Like HowStuffWorks on Facebook!

Do horses with broken legs have to be shot?


Complications of Treating a Broken Leg
Horses are majestic animals, but they frequently suffer from serious health issues if not properly cared for.
Horses are majestic animals, but they frequently suffer from serious health issues if not properly cared for.
Tim Graham/The Image Bank/Getty Images

You might be asking, "Even though it's difficult for a horse's broken leg to heal, why not let nature run its course and decide whether the horse will live or die?" Part of the answer is that several painful conditions can develop during the rehabilitation process. Some people consider euthanizing the animal more humane than letting it live and suffer.

You usually can't save the horse's life just by amputating the broken leg. Horses aren't like dogs, which can usually live a fairly active lifestyle on three legs. Horses are heavier and this weight can cause problems for the other hooves. Unfortunately, few horses can adjust to prostheses. Horses must be in good overall health, be able to adapt to new situations and have an owner that's willing to spend his or her time and money on follow-up prosthesis treatments [source: Willamette Valley Equine].

There are many complications of treating a broken leg. Here are a few examples of some of the issues that can affect recovery:

  • Weight: Most horses are heavy animals and their legs and hooves are small in comparison. Favoring a broken leg often forces the healthy legs to bear more than their share of the weight, and this -- along with other factors -- can increase the chances of developing crippling conditions like laminitis and abscesses [source: Moore]. The exact cause of laminitis (an inflammatory disease of the material connecting the hoof to the leg bone, which can lead to their separation) is unknown, but painful laminitis greatly increases the likelihood of euthanasia. Slings that wrap under the abdomen and hold the horse up (taking the weight off the legs) are commonly used for short periods of time, but can't prevent laminitis. Slings can be uncomfortable, cause bedsores and lead to serious gastrointestinal problems. If a sling is used for too long, the healed leg can't bear the horse's weight properly and laminitis could still develop. The weight of a horse must be evenly dispersed on all four legs.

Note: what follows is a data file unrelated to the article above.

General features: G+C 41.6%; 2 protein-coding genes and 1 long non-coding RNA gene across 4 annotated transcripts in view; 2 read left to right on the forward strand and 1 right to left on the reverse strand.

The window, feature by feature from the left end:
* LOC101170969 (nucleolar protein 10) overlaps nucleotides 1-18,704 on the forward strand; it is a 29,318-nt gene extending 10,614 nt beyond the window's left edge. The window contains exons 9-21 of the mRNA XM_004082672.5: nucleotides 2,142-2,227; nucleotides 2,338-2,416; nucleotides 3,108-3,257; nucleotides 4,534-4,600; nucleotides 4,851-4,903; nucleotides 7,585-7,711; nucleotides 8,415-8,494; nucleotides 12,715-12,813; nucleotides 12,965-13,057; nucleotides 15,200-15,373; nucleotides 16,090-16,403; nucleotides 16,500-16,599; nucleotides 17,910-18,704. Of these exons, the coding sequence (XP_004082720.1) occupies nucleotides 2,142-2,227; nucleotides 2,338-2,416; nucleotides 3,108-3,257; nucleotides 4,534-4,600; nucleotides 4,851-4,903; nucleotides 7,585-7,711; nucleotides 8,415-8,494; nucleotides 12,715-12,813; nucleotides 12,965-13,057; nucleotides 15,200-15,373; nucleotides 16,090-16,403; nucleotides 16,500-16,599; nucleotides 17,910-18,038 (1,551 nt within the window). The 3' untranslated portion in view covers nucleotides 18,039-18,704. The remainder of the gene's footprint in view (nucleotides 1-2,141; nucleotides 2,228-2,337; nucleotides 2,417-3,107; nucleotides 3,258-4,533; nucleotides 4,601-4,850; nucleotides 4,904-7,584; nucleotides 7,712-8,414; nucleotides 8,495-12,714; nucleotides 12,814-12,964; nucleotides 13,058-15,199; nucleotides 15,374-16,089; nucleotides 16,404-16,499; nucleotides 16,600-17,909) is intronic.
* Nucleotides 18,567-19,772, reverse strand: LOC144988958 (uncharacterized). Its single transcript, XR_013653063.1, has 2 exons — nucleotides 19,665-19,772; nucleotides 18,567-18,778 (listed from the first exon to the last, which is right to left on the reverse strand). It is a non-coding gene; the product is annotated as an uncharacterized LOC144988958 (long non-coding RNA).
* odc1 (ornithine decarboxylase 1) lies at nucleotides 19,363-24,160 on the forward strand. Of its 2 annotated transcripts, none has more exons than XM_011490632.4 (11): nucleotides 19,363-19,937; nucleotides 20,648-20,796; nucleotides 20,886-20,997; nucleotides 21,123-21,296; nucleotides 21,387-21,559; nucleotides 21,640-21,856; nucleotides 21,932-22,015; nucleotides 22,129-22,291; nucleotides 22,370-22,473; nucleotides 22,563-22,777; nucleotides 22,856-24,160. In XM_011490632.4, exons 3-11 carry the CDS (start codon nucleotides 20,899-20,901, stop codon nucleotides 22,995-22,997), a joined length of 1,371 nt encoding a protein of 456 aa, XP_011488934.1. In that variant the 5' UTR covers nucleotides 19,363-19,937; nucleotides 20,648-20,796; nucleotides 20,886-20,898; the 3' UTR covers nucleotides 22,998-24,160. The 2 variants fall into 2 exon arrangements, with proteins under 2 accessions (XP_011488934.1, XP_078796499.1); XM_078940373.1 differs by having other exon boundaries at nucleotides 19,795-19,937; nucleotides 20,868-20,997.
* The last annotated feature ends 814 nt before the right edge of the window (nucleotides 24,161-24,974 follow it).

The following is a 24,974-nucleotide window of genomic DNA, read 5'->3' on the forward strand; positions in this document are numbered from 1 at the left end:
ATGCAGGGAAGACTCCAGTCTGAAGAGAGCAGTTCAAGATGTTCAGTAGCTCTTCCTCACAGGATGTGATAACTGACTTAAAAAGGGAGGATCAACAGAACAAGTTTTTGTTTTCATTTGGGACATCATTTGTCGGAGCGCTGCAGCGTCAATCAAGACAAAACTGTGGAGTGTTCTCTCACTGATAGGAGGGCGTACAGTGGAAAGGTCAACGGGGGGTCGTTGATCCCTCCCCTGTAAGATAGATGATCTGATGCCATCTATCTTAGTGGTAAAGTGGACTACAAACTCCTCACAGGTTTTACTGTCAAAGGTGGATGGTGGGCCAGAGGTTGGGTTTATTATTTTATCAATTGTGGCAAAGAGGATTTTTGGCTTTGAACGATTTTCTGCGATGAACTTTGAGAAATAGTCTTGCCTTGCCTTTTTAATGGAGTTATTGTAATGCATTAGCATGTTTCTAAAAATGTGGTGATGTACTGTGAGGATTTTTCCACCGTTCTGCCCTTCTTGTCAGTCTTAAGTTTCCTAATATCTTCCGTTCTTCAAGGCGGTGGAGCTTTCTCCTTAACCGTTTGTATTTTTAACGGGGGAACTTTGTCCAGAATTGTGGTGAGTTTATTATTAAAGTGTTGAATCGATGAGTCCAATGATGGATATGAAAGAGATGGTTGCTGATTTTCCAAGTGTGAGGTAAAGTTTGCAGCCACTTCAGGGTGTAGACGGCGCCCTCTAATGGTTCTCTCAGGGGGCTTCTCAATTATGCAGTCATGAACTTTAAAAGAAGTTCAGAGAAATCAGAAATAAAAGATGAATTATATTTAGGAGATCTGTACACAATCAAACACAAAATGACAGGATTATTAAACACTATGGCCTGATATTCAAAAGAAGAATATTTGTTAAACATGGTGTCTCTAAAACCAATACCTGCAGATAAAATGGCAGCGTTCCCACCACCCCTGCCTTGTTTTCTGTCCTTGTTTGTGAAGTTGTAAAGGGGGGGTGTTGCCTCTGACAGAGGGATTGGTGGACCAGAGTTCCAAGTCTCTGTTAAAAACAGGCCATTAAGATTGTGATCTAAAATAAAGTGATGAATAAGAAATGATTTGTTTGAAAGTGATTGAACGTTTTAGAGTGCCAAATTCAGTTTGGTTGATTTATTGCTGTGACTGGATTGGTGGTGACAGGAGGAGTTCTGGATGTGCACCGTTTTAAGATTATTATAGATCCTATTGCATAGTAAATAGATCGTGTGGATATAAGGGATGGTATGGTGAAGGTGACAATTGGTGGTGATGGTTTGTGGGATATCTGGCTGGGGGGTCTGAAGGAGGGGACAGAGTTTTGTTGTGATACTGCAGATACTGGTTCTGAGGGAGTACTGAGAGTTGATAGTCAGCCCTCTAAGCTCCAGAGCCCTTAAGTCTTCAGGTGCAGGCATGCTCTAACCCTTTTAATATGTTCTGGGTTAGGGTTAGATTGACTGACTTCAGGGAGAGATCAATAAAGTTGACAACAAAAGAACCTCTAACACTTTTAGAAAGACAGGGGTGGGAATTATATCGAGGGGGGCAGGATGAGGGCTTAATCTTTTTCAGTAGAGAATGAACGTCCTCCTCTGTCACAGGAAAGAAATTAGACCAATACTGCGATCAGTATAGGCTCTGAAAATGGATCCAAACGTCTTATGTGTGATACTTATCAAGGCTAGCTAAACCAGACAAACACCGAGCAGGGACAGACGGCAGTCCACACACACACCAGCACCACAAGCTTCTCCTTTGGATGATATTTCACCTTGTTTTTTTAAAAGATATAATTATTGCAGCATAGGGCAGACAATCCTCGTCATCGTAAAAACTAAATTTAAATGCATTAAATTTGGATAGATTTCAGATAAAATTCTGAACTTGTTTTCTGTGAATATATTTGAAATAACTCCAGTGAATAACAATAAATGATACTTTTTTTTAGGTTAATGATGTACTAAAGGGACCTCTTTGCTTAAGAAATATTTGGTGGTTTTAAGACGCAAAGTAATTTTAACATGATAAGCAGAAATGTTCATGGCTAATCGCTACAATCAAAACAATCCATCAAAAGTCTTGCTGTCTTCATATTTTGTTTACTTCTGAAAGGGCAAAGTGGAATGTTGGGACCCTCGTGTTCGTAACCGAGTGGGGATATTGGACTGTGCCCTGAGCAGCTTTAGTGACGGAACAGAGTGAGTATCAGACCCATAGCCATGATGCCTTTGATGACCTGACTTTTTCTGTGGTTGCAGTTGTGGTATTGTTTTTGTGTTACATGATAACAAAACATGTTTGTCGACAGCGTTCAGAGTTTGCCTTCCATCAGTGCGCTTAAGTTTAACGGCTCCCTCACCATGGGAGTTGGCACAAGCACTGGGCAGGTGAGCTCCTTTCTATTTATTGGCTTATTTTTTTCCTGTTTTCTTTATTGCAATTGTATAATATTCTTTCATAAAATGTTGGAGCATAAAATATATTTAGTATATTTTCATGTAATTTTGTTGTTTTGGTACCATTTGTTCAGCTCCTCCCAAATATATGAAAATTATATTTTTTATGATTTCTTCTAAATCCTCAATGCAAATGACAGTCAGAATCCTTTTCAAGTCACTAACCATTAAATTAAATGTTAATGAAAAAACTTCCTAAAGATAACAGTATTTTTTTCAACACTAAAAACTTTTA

• Movement: Horses are animals that like to move and there's a big risk they might reinjure themselves at some point during the healing process. A horse with a more relaxed disposition, that doesn't mind having its movement restricted, usually has a better chance of properly healing.
  • Infection: Open fractures are often complicated by infection, which can be further complicated depending on where the infection is located. Because horses don't have muscles below their hock joints (similar to the human ankle), there aren't many blood vessels to carry antibodies to the site of infection, thus making it difficult to treat. This fact makes giving a horse antibiotics difficult as well. Giving a horse enough antibiotics to be effective can kill the horse's natural intestinal microorganisms and interact with important pain medication.
  • Pain: Overwhelming pain is a double-edged sword when it comes to horses. Pain definitely needs to be treated, but you run the risk of overmedicating the horse. If the horse feels totally pain-free, there's a good chance the animal might reinjure its leg. The severity of pain from common post-operative complications, such as laminitis, lies at the root of a decision to euthanize.
  • Cost: The long and complicated process of bringing a horse back to good health can be expensive, and there's no guarantee it'll work. Besides being cost-prohibitive, rehabilitation can be hindered by an absence of available facilities that can treat severely injured horses and a general lack of knowledge.

We've taken a closer look at the questions a horse owner faces in the event his or her horse breaks a leg. Go to the next page for links to even more information about horses.